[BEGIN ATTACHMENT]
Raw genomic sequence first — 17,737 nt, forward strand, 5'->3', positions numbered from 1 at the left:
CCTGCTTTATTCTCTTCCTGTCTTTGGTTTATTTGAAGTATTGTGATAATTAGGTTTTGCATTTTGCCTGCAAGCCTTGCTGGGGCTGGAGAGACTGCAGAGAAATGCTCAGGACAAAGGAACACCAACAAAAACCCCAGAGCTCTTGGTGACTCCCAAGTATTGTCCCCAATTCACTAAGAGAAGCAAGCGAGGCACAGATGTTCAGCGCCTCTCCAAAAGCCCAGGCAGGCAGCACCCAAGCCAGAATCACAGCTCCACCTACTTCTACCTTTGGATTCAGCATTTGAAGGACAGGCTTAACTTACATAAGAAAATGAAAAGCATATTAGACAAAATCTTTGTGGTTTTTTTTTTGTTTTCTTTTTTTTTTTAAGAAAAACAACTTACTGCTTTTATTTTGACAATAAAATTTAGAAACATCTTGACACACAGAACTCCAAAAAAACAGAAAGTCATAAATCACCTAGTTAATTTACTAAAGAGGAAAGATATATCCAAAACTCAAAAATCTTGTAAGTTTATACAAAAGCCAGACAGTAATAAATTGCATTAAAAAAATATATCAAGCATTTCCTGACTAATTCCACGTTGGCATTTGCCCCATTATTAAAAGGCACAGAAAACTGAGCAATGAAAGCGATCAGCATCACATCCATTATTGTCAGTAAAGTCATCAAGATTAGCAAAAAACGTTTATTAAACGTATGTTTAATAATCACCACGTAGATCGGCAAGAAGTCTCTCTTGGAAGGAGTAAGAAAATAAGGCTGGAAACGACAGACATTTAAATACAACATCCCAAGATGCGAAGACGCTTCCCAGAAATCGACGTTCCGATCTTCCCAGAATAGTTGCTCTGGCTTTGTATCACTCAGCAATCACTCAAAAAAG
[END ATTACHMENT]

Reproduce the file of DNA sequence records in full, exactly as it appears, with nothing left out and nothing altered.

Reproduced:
Raw genomic sequence first — 17,737 nt, forward strand, 5'->3', positions numbered from 1 at the left:
CCTGCTTTATTCTCTTCCTGTCTTTGGTTTATTTGAAGTATTGTGATAATTAGGTTTTGCATTTTGCCTGCAAGCCTTGCTGGGGCTGGAGAGACTGCAGAGAAATGCTCAGGACAAAGGAACACCAACAAAAACCCCAGAGCTCTTGGTGACTCCCAAGTATTGTCCCCAATTCACTAAGAGAAGCAAGCGAGGCACAGATGTTCAGCGCCTCTCCAAAAGCCCAGGCAGGCAGCACCCAAGCCAGAATCACAGCTCCACCTACTTCTACCTTTGGATTCAGCATTTGAAGGACAGGCTTAACTTACATAAGAAAATGAAAAGCATATTAGACAAAATCTTTGTGGTTTTTTTTTTGTTTTCTTTTTTTTTTTAAGAAAAACAACTTACTGCTTTTATTTTGACAATAAAATTTAGAAACATCTTGACACACAGAACTCCAAAAAAACAGAAAGTCATAAATCACCTAGTTAATTTACTAAAGAGGAAAGATATATCCAAAACTCAAAAATCTTGTAAGTTTATACAAAAGCCAGACAGTAATAAATTGCATTAAAAAAATATATCAAGCATTTCCTGACTAATTCCACGTTGGCATTTGCCCCATTATTAAAAGGCACAGAAAACTGAGCAATGAAAGCGATCAGCATCACATCCATTATTGTCAGTAAAGTCATCAAGATTAGCAAAAAACGTTTATTAAACGTATGTTTAATAATCACCACGTAGATCGGCAAGAAGTCTCTCTTGGAAGGAGTAAGAAAATAAGGCTGGAAACGACAGACATTTAAATACAACATCCCAAGATGCGAAGACGCTTCCCAGAAATCGACGTTCCGATCTTCCCAGAATAGTTGCTCTGGCTTTGTATCACTCAGCAATCACTCAAAAAAG